course, there are no objective criteria for judging which tyrant is intolerable,
whether a nation is truly sovereign, whether it governs itself, and so on.
Conicting theories of recognition were developed during the eighteenth cen-
tury, with regard to these questions, according to which writers could sup-
port or condemn the recognition of the United States.
40
Imperialism, Sovereignty and International Law 235
37
Morton 1989, pp. 262263. The Pitts India Act of 1784 set up a board of control
in Britain to control the companys military, civil and revenue affairs, leaving it only
its monopoly of trade. The Industrial Revolution was not merely something which
happened to colonialism, but was in part a result of it. The massive demands of the
large-scale colonial wars for standardised arms, tools and uniforms for the profes-
sional armies were powerful spurs to technological and industrial innovation.
Mercantile colonialism undermined itself, necessitating a new kind of colonialism.
See Morton 1989, pp. 274275.
38
Vattels The Law of Nations, Book 1, 4, quoted in Grewe 2000, p. 345.
39
Grewe 2000, p. 345.
40
Grewe 2000, p. 346.
The doctrine of effectiveness found in Vattel and writers such as von Martens
was gaining ground, with a positivism which treated facts of state control as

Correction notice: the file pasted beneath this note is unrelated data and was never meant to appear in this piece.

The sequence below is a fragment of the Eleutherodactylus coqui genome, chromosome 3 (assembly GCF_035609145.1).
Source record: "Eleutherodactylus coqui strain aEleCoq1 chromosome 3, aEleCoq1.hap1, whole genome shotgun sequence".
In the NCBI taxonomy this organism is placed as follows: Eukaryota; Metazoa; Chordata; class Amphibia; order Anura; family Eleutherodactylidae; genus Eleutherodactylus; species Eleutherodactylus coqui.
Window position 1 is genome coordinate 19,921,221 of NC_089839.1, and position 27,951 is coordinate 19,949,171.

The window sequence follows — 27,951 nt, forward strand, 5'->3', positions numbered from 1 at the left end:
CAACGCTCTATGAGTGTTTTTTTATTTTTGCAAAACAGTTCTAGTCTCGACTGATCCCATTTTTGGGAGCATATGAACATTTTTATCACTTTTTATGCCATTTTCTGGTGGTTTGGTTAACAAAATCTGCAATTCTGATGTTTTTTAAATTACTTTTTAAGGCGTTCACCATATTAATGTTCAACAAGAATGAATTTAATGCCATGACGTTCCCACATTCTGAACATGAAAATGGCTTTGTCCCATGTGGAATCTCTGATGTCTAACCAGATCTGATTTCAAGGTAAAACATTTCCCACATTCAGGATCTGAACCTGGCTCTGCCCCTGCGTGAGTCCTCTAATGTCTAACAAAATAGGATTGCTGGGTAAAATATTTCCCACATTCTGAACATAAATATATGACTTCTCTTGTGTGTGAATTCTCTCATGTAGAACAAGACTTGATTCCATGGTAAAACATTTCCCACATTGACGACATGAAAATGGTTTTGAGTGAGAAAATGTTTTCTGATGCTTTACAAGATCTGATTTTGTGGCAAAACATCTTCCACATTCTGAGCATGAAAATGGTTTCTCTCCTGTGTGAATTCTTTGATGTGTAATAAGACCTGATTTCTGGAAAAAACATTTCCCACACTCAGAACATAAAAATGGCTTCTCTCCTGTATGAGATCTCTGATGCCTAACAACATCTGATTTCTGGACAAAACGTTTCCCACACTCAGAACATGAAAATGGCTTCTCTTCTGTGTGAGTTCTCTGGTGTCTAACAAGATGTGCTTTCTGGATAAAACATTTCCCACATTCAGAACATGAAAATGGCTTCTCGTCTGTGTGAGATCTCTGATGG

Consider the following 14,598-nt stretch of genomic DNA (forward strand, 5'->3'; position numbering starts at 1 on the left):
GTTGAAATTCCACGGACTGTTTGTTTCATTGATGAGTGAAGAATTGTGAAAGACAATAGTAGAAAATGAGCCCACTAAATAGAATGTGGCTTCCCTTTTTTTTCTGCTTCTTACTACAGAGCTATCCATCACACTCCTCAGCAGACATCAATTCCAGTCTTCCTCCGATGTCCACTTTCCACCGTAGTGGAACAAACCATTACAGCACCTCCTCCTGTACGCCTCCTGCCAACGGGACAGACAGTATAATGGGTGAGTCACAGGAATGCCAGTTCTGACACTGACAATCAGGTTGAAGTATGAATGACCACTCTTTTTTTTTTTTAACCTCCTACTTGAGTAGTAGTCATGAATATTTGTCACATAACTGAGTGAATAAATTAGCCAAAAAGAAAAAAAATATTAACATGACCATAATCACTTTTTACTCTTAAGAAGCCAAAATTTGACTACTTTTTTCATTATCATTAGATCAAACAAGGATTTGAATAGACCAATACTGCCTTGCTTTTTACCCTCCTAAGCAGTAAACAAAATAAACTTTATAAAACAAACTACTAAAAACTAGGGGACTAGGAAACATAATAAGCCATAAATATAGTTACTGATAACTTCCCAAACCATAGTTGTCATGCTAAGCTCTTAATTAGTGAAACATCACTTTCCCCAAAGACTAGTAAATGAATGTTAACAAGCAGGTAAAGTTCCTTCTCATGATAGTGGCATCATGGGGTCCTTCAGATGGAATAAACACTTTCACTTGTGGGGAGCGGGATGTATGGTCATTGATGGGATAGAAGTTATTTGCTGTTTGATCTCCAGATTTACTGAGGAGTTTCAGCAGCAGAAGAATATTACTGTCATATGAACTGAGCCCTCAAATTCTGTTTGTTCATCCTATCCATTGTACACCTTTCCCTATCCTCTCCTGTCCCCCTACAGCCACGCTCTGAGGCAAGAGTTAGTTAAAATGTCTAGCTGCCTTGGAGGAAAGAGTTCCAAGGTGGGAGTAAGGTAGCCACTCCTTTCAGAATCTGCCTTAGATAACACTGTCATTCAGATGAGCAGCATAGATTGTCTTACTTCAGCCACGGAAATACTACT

primary, rather than notions of traditional authority. This principle became
a fundamental and guiding precedent,
41
and is still in place in modern inter-
national law: effective control is generally accepted as the necessary condi-
tion for recognition.
42
It is no surprise that France, still antagonistic to Britain, was the rst state
to recognise the political independence of the US, concluding a treaty of com-
merce and a defensive alliance in 1778. This recognition was justied explic-
itly on the grounds that the United States was factually independent.
43
In
the writings of those who opposed the principle of effectiveness and there-
fore this act of recognition, two different criticisms are bundled together. One,
straightforwardly backward-looking, is the notion that legitimacy resides in
the traditional dynastic powers.
44
But the other, more hard-headed, is that
recognition is a political act.
This was, and remains, quite correct. The imputation of effectivity is still
subjective: the decision to recognise is political. Thus for example Johann von
Steck criticised the French recognition of the US, because recognition of a
new State seceding from its parent country had to be regarded as prema-
ture and as unfriendly intervention unless the parent country had renounced
its sovereignty.
45
Of course to claim, based on this political understanding of recognition,
that such recognition is illegitimate, is to stick to the implausible theory of
international law as a body of rules. If it is instead understood as a process,
then such politically informed manipulation and creation of legal facts is pre-
cisely the constitutive fabric of international law itself. Recognition, in this case,
might be criticised as imperialist, immoral, stupid, or many other things, but
it is nonsensical to criticise it as illegal.
The French recognition of the US was not simply an objective recognition
of facts, but was a political reaction to a changing situation, and an inter-
ventionist act, designed to undermine British power.
46
The overthrowing of
236 Chapter Six
41
Grewe 2000, p. 348.
42
Peterson 1982, p. 329.
43
Grewe 2000, p. 347.
44
Grewe 2000, p. 346.